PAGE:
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New Film Shows How Bellingcat Cracks the Web’s Toughest Cases

Aric Toler’s face is illuminated only by the glow of the video playing on his laptop. It’s dashcam footage, supposedly captured by a driver in the town of Makiivka in eastern Ukraine, showing a Russian military convoy on its way to shoot down Malaysia Airlines flight 17 on July 17, 2014. At least, that’s the theory. Toler just has to prove it. To the untrained eye, the video is awfully dull. But to Toler, who’s part of a global team of digital detectives known as Bellingcat, it’s a goldmine. He…

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Odds and Ends 

Today in brighter crypto news: SEC says tokens are securities

Crypto news got a little boost last week after a dark month of crashes, stablecoins and birthdays. The SEC ruled that two ICO issuers, CarrierEQ Inc. and Paragon Coin Inc., were in fact selling securities instead of so-called utility tokens. “Both companies have agreed to return funds to harmed investors, register the tokens as securities, file periodic reports with the Commission, and pay penalties,” wrote Pamela Sawhney of the SEC. “These are the Commission’s first cases imposing civil penalties solely for ICO securities offering registration violations.” From the release: Airfox,…

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Headlines 

Trump’s New Executive Order Slaps a Bandaid on Election Interference Problems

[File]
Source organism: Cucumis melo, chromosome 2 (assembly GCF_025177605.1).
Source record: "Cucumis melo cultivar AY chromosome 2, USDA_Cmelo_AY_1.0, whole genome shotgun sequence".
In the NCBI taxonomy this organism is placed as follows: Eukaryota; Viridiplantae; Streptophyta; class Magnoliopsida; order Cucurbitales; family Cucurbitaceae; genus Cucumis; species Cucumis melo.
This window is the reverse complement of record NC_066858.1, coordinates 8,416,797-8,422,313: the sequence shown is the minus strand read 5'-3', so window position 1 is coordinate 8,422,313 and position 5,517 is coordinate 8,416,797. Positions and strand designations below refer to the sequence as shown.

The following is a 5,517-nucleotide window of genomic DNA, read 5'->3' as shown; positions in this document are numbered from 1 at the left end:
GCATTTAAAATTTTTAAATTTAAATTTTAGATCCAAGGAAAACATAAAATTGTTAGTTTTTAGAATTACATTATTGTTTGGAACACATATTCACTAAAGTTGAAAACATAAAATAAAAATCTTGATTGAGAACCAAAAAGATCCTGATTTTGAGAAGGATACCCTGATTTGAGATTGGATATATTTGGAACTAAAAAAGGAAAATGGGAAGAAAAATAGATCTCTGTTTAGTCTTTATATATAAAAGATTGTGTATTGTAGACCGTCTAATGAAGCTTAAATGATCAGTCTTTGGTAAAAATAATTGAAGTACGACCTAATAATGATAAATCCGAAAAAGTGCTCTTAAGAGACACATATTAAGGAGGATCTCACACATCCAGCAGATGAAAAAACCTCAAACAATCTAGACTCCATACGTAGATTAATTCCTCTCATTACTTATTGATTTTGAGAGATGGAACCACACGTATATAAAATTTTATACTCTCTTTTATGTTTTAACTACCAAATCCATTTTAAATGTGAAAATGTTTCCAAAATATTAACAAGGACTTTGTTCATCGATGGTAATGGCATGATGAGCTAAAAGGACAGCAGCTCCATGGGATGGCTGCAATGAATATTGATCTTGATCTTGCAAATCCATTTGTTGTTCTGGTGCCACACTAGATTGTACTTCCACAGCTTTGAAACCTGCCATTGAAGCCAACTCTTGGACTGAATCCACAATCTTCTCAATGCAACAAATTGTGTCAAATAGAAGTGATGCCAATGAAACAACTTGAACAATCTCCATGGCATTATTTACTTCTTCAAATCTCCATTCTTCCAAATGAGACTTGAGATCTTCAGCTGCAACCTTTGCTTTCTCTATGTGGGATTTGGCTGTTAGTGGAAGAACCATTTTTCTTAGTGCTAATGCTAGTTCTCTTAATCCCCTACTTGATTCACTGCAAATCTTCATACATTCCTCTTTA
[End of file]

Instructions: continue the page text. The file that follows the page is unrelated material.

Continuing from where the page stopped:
On Wednesday, President Donald Trump signed an executive order that would automatically impose sanctions against any person or group attempting to interfere in United States elections. "The proliferation of digital devices and internet-based communications has created significant vulnerabilities and magnified the scope and intensity of the threat of foreign interference [to elections]," Trump writes in the order. "I hereby declare a national emergency to deal with this threat." The order covers attacks not just on vote integrity and election infrastructure, but also disinformation campaigns, information leaking, propaganda, and other types…

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Headlines 

Phone Numbers Were Never Meant as ID. Now Were All At Risk

On Thursday, T-Mobile confirmed that some of its customer data was breached in an attack the company discovered on Monday. It's a snappy disclosure timeframe, and the carrier said that no financial data or Social Security numbers were compromised in the breach. A relief, right? The problem is the customer data that was potentially exposed: name, billing zip code, email address, some hashed passwords, account number, account type, and phone number. Pay close attention to that last one. The cumulative danger of all of these data points becoming exposed—not just…